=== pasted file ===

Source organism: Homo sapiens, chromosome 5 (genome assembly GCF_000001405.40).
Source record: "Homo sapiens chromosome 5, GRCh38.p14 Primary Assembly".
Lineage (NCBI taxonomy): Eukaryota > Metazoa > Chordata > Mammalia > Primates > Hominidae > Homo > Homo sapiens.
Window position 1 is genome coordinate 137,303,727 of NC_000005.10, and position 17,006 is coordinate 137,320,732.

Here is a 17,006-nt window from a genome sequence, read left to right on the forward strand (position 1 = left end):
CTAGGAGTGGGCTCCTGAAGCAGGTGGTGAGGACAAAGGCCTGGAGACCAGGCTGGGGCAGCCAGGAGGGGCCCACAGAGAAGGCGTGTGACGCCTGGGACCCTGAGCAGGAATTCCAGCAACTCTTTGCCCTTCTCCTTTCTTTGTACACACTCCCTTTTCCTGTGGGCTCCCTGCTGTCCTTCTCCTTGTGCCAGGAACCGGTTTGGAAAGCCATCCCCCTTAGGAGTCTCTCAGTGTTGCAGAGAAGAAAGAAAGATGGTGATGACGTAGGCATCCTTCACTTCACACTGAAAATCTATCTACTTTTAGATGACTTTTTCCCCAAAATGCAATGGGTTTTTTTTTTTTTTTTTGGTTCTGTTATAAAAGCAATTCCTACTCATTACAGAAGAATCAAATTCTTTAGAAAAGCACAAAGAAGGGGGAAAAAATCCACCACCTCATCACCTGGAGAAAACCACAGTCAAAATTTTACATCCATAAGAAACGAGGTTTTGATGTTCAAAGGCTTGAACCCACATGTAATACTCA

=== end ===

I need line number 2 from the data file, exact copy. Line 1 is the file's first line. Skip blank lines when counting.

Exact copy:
Source record: "Homo sapiens chromosome 5, GRCh38.p14 Primary Assembly".